The day before the movers came, he helped me box them up. We chatted with the animals to tell them what was happening, and his favorite tiger, Joe, would be in charge of everyone in the box until they made it safely to our new house. My guilt was big, since I knew my son wouldn't see his animals for at least a month while they sat in storage and we looked for a new house to buy. This guilt lead to seven (yes, seven!) more creature friends being added to our family as we drove across the country through state and national parks and hit various attractions along the way.

But what about my friends?

This was the hardest one of all. By age 5, my oldest had found his best friend. This was his buddy. We had playdates at least twice a week, usually more. He knew that no matter what, he had one friend in this world whom he could play with and count on to be his best bud. Even worse, I was very good friends with his mom, so leaving behind his best friend was a double whammy for both of us.

I didn't want to lie to my son, but I wanted to reassure him.

I didn't know how to get past this one. I promised to let him Skype whenever we could. The time change has made it hard with both of their school schedules though. One thing I could assure him about was that he was going to a new school and would make new friends. This opened up a whole new line of questioning.

What if the kids at school don't like me?

My son has some awesome curls. I mean truly incredible, crazy hair. When he threw this question at me in the car one afternoon, after preschool pick-up, I had to stop the car. I turned to him and told him this: "You have amazing hair honey. It is super cool and crazy. The kids are going to be lining up to meet you."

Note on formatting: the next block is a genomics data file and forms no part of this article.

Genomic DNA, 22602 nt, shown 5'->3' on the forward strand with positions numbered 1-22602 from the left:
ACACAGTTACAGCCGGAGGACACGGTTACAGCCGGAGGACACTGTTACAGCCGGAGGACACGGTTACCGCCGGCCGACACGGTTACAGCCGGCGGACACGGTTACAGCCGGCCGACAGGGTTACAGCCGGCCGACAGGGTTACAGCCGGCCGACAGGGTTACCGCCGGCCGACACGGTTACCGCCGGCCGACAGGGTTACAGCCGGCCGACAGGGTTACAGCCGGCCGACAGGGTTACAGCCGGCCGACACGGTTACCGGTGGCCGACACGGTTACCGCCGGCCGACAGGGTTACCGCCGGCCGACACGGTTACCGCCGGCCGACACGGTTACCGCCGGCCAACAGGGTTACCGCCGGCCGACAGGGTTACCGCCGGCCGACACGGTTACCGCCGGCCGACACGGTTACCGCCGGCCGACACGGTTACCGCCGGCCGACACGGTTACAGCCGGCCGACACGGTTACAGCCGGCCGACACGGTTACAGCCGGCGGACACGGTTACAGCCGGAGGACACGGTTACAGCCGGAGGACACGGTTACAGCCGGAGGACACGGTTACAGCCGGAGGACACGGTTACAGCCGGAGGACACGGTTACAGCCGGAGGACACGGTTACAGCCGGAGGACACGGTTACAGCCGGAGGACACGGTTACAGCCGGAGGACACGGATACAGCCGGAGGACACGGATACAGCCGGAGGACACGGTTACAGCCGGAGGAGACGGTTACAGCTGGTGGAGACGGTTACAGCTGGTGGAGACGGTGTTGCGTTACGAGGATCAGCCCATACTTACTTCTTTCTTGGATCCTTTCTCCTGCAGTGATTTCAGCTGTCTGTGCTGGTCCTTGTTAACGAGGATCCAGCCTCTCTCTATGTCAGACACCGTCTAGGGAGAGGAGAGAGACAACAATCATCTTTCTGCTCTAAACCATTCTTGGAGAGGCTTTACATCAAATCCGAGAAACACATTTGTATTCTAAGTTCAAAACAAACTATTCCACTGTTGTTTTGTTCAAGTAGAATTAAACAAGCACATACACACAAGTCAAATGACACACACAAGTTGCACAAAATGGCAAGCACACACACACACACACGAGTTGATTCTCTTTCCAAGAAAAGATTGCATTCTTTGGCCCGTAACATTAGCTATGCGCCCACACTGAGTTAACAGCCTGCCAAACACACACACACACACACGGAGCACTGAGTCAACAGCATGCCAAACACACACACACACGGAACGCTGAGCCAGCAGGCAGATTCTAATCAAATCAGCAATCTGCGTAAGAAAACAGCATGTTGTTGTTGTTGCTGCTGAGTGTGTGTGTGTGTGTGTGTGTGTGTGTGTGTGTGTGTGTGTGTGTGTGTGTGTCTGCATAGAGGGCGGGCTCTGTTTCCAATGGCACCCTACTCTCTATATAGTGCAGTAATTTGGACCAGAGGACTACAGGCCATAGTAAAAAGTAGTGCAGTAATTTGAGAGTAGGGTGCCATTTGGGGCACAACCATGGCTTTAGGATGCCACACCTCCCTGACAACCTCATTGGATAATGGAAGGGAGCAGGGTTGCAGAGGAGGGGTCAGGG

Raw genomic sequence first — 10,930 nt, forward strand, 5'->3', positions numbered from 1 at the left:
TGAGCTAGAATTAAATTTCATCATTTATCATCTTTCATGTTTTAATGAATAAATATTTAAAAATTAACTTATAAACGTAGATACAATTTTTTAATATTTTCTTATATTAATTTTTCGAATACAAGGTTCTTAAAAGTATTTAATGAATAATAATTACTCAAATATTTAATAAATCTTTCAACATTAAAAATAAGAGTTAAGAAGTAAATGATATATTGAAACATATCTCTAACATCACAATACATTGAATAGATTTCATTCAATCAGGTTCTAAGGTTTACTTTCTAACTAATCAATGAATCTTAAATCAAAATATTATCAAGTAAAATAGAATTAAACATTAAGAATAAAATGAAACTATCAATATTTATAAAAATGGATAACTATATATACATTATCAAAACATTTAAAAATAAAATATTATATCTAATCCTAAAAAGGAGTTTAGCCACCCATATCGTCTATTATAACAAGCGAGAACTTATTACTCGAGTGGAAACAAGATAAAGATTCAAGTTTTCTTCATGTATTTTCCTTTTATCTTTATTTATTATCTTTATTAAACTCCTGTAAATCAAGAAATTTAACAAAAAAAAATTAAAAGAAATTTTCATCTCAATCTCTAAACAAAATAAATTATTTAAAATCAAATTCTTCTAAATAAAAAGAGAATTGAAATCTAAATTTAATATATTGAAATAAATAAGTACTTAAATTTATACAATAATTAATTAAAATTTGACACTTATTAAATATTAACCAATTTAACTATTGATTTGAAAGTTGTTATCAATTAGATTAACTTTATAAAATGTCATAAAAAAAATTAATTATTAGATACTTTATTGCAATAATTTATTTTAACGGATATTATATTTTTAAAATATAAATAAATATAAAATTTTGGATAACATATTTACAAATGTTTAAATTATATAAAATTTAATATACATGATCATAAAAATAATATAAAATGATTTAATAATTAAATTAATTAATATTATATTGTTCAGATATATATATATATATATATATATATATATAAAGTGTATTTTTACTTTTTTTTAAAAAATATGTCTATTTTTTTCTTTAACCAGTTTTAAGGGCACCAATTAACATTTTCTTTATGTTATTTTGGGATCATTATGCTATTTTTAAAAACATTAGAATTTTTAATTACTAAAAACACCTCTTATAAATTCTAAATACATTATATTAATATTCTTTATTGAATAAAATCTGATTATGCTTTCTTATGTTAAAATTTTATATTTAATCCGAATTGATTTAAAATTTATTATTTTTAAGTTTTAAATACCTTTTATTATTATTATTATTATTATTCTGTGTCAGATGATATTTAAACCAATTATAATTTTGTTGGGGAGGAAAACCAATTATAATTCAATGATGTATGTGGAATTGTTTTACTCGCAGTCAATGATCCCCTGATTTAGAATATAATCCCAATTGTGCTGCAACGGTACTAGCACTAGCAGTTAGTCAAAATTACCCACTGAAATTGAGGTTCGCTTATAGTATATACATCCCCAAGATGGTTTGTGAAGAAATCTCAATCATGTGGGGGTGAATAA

Now, this does sound superficial, and it is. My son also has one of the most kind and pure hearts I have ever met. I tell him this often. His self-esteem is definitely intact. I could have babbled on about what a great kid he was, and how fun he was to play with. I tried this tactic first, but it didn't get me anywhere. Once I zeroed in on the one thing that really made him stand out in a crowd, he began to believe it was all going to be OK. After all, what kid wouldn't want to know the fun boy with the crazy awesome hair?

Our move was successful and we are slowly settling into life. My sons have both found new friends to play with, but we still miss the ones back on the West Coast. Moving, no matter how near or far, is never easy for anyone in the family. But sometimes it does feel like it is harder on our kids.

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We as moms don't always take the time to remember this, since we are rushing around trying to pack up the house and get everything squared away. Make the time to talk to your kids as you make major life transitions. It will really help everyone in the long run if you do.

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Image via Twenty20/JaiNassim